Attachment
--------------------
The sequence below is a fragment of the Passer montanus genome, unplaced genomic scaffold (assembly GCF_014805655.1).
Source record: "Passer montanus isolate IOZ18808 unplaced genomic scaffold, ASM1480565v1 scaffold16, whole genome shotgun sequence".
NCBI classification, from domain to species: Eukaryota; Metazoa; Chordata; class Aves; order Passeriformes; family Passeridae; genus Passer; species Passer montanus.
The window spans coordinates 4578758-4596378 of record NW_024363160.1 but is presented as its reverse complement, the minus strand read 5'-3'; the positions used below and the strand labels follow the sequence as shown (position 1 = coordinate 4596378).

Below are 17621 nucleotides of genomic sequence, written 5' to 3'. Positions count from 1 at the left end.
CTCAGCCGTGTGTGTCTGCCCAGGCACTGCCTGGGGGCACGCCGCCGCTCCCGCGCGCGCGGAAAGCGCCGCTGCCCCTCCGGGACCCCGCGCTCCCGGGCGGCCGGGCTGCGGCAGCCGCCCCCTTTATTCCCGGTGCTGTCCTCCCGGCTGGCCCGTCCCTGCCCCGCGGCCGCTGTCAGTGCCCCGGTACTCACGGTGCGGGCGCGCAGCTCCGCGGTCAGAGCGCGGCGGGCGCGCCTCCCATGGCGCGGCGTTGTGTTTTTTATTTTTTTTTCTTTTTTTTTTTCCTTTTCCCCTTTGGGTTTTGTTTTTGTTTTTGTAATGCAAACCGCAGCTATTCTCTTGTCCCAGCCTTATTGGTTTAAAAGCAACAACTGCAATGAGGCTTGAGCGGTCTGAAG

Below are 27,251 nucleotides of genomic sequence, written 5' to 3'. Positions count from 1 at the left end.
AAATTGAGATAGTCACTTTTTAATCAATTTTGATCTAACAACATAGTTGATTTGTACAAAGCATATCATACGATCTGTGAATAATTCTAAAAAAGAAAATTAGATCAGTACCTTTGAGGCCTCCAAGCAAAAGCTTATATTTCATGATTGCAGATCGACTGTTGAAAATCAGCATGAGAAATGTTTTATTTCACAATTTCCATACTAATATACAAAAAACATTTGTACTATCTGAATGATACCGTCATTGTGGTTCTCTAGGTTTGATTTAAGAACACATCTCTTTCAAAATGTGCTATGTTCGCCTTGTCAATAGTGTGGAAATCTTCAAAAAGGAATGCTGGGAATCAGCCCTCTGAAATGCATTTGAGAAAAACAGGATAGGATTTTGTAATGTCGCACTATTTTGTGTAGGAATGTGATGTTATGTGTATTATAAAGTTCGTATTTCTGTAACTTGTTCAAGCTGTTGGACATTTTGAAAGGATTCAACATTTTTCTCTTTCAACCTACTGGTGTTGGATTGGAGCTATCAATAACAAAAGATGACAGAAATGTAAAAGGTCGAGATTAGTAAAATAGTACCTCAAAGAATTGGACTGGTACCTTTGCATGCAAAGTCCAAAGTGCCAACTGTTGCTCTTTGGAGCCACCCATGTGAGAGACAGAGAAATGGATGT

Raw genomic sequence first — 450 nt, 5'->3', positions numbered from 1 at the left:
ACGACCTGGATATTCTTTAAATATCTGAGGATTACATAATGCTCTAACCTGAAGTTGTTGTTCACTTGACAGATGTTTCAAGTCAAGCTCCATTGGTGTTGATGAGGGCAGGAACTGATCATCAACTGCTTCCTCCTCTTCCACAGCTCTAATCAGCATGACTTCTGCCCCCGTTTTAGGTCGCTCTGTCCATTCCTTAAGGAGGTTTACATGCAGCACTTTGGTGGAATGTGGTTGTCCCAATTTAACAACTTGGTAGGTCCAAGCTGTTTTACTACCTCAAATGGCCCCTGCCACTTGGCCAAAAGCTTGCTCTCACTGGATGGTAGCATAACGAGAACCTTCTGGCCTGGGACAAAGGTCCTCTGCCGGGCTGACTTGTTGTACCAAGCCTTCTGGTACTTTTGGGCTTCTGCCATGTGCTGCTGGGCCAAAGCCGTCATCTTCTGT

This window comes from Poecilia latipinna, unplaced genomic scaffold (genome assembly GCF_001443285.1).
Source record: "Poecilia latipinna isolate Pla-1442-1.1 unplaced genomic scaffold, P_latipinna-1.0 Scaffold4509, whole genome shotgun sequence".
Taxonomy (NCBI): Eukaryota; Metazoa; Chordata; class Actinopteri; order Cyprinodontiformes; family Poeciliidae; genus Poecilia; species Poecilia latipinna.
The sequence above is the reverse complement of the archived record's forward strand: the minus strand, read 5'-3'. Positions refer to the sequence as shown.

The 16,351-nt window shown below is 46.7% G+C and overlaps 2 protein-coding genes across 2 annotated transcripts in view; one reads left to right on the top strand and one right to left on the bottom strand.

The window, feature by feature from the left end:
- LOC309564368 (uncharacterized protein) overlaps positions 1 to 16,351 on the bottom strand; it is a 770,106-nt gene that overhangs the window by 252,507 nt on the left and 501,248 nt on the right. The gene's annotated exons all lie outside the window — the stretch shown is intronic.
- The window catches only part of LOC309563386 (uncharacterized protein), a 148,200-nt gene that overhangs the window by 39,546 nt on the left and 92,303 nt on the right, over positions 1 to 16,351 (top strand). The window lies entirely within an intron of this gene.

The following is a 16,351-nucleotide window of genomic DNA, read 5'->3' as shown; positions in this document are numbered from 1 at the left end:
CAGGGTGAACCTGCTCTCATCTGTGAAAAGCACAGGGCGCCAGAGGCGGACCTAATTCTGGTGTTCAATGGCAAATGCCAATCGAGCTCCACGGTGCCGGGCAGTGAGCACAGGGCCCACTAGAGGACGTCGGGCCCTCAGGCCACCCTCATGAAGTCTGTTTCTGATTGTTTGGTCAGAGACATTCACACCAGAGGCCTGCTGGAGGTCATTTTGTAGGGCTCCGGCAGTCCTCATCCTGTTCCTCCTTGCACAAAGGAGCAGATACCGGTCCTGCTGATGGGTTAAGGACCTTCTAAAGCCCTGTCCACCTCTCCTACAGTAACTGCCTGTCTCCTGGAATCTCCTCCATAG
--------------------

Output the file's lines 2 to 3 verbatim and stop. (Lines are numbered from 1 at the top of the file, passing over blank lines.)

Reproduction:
Source record: "Passer montanus isolate IOZ18808 unplaced genomic scaffold, ASM1480565v1 scaffold16, whole genome shotgun sequence".
NCBI classification, from domain to species: Eukaryota; Metazoa; Chordata; class Aves; order Passeriformes; family Passeridae; genus Passer; species Passer montanus.